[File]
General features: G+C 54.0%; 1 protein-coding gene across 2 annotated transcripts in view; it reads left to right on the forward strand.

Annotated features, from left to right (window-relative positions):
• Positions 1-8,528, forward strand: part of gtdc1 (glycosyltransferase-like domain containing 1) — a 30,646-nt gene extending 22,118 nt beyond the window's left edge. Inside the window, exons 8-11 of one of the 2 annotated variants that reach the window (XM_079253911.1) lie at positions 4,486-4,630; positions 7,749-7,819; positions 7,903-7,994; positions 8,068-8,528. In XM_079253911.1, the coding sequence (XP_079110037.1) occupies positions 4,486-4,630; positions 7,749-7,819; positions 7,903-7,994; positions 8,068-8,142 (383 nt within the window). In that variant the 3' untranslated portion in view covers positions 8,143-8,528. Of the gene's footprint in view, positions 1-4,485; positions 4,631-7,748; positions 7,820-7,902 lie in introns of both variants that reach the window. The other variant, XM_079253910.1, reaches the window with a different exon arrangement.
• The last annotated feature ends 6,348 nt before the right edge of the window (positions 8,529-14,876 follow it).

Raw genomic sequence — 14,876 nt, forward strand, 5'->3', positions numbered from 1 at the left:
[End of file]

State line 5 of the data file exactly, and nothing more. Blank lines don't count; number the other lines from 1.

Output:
Raw genomic sequence — 14,876 nt, forward strand, 5'->3', positions numbered from 1 at the left: